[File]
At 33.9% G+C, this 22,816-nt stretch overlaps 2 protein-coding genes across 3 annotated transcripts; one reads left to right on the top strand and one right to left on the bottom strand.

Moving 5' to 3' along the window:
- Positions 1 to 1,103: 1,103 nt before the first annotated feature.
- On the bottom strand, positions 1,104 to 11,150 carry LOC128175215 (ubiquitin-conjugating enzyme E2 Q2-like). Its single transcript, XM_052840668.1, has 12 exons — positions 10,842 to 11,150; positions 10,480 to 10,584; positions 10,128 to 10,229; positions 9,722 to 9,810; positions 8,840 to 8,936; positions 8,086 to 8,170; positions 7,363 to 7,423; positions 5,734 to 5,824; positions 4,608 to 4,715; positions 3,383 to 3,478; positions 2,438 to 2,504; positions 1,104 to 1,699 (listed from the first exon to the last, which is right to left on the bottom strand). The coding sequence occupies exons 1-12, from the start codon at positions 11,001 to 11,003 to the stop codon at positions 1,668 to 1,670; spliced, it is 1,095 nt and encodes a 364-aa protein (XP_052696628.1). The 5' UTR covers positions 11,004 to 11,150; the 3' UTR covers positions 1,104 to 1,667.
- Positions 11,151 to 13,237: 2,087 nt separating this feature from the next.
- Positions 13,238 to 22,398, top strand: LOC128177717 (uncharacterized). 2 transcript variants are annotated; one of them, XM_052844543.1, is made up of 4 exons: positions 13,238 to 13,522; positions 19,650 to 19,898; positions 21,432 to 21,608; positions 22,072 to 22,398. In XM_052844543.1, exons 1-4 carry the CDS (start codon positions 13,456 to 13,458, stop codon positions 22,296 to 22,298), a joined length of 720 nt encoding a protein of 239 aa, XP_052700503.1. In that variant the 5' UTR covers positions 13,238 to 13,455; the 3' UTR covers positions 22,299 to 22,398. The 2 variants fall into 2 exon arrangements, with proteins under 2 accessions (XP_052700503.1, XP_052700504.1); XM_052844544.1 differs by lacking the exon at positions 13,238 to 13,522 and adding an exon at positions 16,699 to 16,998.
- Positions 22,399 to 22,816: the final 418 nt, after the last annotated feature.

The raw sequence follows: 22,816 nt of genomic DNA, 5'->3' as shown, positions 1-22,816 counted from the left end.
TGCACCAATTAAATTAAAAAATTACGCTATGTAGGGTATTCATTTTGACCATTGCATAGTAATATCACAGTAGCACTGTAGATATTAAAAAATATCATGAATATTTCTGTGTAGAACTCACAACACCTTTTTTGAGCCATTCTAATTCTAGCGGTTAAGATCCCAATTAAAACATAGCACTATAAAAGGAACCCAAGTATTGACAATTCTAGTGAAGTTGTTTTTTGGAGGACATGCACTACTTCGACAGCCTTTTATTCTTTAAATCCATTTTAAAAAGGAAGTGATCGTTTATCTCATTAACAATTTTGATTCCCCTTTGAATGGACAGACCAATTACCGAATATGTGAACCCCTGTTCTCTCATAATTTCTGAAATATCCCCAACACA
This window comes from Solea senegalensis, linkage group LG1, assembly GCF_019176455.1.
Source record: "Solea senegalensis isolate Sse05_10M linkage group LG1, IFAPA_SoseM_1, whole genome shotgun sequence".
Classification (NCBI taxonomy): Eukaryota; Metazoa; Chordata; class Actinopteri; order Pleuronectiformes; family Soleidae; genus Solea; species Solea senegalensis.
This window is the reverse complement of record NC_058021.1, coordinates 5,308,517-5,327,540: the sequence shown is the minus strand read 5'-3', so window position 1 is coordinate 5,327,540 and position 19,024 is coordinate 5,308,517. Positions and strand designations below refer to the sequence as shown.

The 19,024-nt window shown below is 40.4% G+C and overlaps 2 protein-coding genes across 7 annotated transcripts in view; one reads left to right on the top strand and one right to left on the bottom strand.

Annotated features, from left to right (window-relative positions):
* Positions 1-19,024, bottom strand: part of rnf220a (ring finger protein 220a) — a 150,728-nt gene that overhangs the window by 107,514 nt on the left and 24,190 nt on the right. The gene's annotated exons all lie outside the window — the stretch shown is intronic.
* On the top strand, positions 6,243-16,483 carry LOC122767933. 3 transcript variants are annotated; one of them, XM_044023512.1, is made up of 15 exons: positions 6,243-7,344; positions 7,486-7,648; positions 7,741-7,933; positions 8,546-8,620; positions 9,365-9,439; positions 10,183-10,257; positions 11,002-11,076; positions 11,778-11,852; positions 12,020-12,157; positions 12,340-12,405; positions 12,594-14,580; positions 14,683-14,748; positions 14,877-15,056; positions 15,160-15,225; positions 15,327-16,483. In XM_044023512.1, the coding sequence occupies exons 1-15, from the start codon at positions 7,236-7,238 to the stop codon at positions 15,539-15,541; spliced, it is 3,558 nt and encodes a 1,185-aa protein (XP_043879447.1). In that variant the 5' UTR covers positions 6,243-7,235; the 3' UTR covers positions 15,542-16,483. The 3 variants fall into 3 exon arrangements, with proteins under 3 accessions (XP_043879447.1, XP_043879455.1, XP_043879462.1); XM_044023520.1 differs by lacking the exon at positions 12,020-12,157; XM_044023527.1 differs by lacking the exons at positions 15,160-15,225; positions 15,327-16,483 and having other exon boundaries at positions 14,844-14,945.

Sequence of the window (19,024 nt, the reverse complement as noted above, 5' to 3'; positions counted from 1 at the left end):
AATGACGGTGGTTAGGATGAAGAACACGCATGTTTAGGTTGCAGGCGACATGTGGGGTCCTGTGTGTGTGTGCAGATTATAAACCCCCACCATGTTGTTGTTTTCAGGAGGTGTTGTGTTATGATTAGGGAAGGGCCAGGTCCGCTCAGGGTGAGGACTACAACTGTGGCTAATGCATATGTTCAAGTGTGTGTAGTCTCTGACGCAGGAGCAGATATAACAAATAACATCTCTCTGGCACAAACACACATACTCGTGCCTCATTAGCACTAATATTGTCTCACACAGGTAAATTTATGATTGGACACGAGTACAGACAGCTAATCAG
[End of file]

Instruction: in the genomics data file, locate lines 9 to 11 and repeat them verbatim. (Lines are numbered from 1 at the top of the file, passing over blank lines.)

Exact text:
TGCACCAATTAAATTAAAAAATTACGCTATGTAGGGTATTCATTTTGACCATTGCATAGTAATATCACAGTAGCACTGTAGATATTAAAAAATATCATGAATATTTCTGTGTAGAACTCACAACACCTTTTTTGAGCCATTCTAATTCTAGCGGTTAAGATCCCAATTAAAACATAGCACTATAAAAGGAACCCAAGTATTGACAATTCTAGTGAAGTTGTTTTTTGGAGGACATGCACTACTTCGACAGCCTTTTATTCTTTAAATCCATTTTAAAAAGGAAGTGATCGTTTATCTCATTAACAATTTTGATTCCCCTTTGAATGGACAGACCAATTACCGAATATGTGAACCCCTGTTCTCTCATAATTTCTGAAATATCCCCAACACA
This window comes from Solea senegalensis, linkage group LG1, assembly GCF_019176455.1.
Source record: "Solea senegalensis isolate Sse05_10M linkage group LG1, IFAPA_SoseM_1, whole genome shotgun sequence".